UPSC expert, it is important to read this article because it discusses the ongoing process of replacing the existing criminal laws in India.
The Parliamentary Standing Committee on Home Affairs is close to finalizing its report on three Bills to replace existing criminal laws.
The adoption of the draft report has been postponed due to demands from Opposition members for more time to study it.
The report has at least three dissenting notes, mainly regarding the text of the Bharatiya Nyaya Sanhita and the Bharatiya Nagarik Suraksha Sanhita.
There is unanimity on the Bharatiya Sakshya Bill.
The committee has only held 12 sittings since August 24, raising questions about the adequacy of scrutiny.
The purpose of introducing these new criminal codes was to overhaul colonial-oriented laws.
Wide consultations among stakeholders across the country should have been conducted for a meaningful study of the Bills.
The panel should hold sittings across the country and listen to lawyers, activists, and members of the subordinate judiciary for their input.
The demand for more time to examine the report has emerged due to the late availability of the Hindi version and limited time to study the draft report.
The panel's next meeting is scheduled for November 6.
The deferment should be seen as an opportunity to extend the time given to the committee by a few more months.
The government wants to introduce and pass the Bills during the winter session, but there is no need for such haste.
Some sections of the new laws are similar to the old Codes, but there are areas that may require deeper scrutiny.
Areas of concern include the potential misuse of new definitions, the introduction of new offences like 'hate speech', and the need for procedural reform in the criminal justice system.
How Israel controls the economy of the Palestinian territories, particularly Gaza, by controlling exits and entry points.
Israel controls employment, trade, water, and electricity in the Palestinian territories, particularly Gaza and the West Bank.
Only three crossings, two controlled by Israel and one by Egypt, are available for movement in and out of Gaza.
In 2022, 424,000 people were allowed to exit Gaza to Israel or through Israel to the West Bank, which is one in five people.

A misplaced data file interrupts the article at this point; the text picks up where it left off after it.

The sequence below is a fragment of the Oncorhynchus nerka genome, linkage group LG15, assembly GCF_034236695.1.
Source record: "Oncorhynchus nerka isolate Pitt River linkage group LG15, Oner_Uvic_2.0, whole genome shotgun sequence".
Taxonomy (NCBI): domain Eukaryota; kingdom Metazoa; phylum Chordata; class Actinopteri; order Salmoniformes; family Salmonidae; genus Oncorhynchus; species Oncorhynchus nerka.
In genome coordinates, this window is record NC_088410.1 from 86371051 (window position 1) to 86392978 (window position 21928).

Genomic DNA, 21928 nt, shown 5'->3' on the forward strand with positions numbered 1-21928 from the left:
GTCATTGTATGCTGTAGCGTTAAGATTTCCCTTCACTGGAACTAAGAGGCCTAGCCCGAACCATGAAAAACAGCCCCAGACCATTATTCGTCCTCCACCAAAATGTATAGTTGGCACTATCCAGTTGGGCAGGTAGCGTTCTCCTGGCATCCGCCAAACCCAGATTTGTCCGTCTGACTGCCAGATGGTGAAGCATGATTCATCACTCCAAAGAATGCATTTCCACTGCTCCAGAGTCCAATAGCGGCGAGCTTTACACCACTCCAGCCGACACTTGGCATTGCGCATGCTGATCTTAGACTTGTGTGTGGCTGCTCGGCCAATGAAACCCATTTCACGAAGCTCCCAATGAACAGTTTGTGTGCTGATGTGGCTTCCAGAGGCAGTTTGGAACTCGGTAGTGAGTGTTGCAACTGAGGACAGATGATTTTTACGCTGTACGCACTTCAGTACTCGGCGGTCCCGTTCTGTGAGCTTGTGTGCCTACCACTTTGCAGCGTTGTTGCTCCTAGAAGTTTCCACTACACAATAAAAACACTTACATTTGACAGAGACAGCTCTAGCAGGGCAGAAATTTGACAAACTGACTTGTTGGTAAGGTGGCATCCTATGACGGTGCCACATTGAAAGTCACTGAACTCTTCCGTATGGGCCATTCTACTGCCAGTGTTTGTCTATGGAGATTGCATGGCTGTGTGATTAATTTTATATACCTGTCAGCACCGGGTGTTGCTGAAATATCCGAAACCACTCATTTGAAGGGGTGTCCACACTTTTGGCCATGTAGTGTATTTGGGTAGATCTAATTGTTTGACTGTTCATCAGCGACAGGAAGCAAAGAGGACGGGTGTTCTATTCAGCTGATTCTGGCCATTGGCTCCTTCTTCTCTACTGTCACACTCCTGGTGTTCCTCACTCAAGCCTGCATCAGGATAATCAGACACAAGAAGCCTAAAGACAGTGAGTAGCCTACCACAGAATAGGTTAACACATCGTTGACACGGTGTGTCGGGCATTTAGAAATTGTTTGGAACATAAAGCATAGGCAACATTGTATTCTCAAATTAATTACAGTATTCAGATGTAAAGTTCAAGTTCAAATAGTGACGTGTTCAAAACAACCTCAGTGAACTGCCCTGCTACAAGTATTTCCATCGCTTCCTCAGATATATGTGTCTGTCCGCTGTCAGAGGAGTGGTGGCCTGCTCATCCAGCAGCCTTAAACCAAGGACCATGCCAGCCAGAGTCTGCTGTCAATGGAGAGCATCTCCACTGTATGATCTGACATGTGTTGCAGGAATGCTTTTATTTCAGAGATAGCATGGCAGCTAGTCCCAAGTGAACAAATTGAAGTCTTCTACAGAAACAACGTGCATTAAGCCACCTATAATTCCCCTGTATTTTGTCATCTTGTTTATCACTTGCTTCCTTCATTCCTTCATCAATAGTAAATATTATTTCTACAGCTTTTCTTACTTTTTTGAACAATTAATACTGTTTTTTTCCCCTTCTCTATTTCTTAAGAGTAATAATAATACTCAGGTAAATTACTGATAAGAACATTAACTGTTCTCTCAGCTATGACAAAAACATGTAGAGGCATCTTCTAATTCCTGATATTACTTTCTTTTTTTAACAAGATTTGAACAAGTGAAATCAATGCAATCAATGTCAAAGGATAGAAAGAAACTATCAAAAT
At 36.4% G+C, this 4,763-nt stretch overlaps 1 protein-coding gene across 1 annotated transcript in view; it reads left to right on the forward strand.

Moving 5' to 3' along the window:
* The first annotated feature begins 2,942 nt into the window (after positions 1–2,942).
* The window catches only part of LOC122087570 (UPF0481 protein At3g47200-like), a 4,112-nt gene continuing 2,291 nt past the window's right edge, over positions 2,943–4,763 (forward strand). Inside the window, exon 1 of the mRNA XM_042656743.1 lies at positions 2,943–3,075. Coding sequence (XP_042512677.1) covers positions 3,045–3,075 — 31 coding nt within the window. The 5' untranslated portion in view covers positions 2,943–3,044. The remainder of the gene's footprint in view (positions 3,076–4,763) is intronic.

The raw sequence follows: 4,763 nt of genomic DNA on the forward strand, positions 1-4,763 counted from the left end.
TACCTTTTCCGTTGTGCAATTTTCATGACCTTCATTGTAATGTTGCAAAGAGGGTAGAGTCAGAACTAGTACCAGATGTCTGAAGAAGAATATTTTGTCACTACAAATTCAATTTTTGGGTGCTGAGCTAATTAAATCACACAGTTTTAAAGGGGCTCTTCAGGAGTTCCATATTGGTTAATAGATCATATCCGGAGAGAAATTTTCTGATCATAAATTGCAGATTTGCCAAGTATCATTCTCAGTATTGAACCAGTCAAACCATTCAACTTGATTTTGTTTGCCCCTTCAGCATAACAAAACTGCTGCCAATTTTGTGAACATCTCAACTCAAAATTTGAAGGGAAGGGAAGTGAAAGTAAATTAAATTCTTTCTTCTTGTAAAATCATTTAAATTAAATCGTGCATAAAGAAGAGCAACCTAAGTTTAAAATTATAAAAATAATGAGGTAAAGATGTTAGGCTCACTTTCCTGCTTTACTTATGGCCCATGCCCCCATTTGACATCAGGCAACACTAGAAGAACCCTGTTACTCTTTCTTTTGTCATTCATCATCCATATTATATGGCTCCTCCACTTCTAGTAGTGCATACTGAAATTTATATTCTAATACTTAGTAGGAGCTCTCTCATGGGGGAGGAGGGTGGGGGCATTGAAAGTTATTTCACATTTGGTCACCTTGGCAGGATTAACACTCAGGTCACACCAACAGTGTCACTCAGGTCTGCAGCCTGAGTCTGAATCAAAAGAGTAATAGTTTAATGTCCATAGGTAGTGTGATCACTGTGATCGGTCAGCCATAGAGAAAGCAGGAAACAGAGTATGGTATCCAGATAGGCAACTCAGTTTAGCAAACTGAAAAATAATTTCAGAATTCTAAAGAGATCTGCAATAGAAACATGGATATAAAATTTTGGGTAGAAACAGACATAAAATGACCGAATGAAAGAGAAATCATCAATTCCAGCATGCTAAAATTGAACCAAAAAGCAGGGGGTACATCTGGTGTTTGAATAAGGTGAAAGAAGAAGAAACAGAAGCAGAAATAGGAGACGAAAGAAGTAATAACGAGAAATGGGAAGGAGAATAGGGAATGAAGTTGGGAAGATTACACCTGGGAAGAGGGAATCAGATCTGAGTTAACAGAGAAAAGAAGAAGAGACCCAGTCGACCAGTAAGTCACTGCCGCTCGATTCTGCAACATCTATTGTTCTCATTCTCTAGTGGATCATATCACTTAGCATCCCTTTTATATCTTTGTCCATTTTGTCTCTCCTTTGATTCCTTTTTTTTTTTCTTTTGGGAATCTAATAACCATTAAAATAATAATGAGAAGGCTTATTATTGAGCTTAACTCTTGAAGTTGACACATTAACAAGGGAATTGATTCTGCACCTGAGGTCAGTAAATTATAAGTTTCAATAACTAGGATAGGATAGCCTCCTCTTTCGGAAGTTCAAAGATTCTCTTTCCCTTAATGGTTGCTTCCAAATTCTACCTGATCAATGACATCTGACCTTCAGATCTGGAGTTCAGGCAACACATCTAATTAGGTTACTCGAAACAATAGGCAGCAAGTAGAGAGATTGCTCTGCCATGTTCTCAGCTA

The number of exit permits issued in 2022 is the highest in about two decades, but it is still significantly lower than the 6 million exits recorded in 2000.
The exit of people permitted to Israel or through it decreased in the 2000s and remained low in the 2010s due to escalating hostility.
In 2006, after Hamas won the Palestinian parliamentary elections and started controlling Gaza, Israel stopped most workers from entering the country, leading to a decline in Gaza's labor force participation rate.
Gaza's labor force participation rate reached 35% in 2021, among the lowest in the world, and half of those looking for jobs in Gaza are unemployed, which is a direct consequence of the decline in exit permits.
In 2022, only two out of every three applications submitted for referral patients to exit Gaza were approved by the time of appointment.
Gaza has only 13 hospital beds per 10,000 population, which is among the lowest in the world.
In 2021, half the exports from Palestinian territories went to Israel and over 80% of its imports came from Israel.
In 2022, over 74,000 truckloads of goods were allowed into Gaza by Israel, the lowest since 2014.
Goods to Gaza from Israel reduced to the lowest levels immediately after the Israeli blockade in 2007.
Gaza's import dependency on Israel for petrol, diesel, and cooking gas was high before 2018, but Egypt has taken its spot since then.
In 2009, only 24 truckloads of outgoing goods from Gaza went into Israel, compared to 5,834 in 2022.
The latest conflict could affect the number of truckloads allowed out of Gaza.